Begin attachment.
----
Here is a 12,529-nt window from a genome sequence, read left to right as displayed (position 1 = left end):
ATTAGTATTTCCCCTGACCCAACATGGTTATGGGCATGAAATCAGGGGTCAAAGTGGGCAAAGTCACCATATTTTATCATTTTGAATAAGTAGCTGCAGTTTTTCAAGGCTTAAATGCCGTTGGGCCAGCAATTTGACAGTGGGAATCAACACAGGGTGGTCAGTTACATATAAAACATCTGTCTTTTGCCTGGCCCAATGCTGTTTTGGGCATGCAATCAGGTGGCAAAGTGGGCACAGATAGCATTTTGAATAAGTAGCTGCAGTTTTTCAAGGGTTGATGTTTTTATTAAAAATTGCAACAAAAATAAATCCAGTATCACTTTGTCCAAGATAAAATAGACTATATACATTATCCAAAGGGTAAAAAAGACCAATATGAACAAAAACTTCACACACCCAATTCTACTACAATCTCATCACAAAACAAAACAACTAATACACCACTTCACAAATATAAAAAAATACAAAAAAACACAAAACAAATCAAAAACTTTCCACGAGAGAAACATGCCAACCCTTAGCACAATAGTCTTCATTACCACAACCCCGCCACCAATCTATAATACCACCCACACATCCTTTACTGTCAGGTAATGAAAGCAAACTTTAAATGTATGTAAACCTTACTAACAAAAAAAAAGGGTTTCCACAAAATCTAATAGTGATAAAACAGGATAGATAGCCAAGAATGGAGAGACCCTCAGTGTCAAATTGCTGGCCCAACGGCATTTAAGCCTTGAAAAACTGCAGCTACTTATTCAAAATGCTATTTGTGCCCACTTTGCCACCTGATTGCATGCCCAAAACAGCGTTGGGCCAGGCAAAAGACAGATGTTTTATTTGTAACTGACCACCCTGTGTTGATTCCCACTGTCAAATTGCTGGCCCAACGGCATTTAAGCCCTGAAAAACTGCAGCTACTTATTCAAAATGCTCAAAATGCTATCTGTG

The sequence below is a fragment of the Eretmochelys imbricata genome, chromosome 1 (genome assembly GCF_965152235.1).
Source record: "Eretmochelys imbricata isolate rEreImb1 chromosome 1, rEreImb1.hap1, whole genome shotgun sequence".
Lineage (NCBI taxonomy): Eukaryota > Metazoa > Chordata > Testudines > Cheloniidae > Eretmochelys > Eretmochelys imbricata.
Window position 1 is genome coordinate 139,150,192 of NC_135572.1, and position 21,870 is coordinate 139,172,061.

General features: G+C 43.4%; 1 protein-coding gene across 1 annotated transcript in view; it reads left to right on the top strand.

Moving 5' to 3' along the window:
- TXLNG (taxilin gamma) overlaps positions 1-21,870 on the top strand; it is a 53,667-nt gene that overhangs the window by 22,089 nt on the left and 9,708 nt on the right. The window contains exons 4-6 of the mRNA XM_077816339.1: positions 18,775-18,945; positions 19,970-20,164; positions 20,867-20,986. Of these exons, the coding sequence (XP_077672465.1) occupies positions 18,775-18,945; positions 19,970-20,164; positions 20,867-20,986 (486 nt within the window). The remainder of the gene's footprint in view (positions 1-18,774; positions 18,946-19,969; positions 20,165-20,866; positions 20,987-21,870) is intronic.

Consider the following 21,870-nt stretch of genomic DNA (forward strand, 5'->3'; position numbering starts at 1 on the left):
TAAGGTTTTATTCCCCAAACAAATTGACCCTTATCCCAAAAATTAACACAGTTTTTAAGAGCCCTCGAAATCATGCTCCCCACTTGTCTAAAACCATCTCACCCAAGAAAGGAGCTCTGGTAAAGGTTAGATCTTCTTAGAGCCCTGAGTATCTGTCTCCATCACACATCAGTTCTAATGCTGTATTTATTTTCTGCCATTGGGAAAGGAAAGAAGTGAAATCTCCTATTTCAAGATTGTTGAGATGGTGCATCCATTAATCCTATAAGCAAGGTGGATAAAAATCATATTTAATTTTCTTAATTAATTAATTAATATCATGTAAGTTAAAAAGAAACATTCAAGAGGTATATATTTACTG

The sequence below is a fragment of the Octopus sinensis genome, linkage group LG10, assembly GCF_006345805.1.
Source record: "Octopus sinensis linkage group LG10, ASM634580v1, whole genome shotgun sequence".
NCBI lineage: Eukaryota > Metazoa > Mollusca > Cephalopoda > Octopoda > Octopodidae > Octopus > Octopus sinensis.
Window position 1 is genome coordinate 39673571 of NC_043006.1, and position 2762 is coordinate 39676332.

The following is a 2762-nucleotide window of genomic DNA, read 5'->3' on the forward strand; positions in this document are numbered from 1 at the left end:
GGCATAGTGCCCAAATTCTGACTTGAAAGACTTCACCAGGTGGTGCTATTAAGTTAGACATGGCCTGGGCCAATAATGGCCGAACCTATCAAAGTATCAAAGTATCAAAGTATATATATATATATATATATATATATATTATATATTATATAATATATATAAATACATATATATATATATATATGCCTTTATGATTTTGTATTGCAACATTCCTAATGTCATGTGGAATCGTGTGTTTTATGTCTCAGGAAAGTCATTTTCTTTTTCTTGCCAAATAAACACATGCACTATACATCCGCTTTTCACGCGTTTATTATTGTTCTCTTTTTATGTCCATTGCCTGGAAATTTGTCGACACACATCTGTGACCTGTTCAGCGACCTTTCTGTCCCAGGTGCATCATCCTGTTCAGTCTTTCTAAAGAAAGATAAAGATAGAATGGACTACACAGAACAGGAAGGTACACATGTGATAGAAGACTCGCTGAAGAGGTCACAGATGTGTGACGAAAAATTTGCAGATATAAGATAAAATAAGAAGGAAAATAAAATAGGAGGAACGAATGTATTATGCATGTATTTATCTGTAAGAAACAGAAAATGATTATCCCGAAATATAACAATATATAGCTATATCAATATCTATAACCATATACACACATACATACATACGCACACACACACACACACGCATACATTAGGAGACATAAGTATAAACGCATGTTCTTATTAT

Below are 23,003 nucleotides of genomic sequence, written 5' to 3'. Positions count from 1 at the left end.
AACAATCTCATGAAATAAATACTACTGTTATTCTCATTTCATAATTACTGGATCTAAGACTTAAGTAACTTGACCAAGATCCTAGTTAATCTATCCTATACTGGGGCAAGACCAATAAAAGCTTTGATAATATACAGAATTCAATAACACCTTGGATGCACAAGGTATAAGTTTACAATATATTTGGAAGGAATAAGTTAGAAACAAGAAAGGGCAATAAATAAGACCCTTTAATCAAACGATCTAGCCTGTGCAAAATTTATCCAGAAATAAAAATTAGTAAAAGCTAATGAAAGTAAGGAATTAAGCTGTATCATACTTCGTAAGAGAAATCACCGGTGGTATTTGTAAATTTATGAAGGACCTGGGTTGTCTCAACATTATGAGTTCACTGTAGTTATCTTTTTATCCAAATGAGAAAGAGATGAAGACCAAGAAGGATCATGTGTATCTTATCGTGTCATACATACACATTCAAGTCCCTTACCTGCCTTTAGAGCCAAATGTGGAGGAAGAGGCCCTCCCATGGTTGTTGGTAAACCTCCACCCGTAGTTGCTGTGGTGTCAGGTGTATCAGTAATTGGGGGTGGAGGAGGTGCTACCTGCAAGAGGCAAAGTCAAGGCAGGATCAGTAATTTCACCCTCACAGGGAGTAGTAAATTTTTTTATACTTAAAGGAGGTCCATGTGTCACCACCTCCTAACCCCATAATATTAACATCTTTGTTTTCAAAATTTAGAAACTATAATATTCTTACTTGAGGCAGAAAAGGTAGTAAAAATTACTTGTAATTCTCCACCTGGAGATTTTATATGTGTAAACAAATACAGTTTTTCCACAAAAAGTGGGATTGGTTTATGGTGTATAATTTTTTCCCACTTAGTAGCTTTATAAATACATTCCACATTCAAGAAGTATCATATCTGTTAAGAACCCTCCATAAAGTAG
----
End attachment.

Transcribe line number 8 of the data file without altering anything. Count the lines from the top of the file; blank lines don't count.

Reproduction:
Moving 5' to 3' along the window: